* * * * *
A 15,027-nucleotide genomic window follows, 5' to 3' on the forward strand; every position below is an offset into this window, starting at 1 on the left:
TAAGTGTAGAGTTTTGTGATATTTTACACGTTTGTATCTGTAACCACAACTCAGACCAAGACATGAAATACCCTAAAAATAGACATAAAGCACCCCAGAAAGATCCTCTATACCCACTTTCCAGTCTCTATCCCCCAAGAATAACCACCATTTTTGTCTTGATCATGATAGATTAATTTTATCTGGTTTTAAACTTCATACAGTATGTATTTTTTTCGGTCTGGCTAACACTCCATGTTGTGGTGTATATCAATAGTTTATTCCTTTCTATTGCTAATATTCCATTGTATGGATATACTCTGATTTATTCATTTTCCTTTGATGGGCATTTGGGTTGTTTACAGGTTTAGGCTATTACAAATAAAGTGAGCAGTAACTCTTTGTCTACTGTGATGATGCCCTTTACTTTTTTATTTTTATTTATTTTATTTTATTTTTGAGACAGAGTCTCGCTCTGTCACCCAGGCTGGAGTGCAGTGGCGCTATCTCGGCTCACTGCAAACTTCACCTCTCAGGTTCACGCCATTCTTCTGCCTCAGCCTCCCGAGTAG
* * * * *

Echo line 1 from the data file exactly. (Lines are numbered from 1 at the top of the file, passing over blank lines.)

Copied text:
A 15,027-nucleotide genomic window follows, 5' to 3' on the forward strand; every position below is an offset into this window, starting at 1 on the left: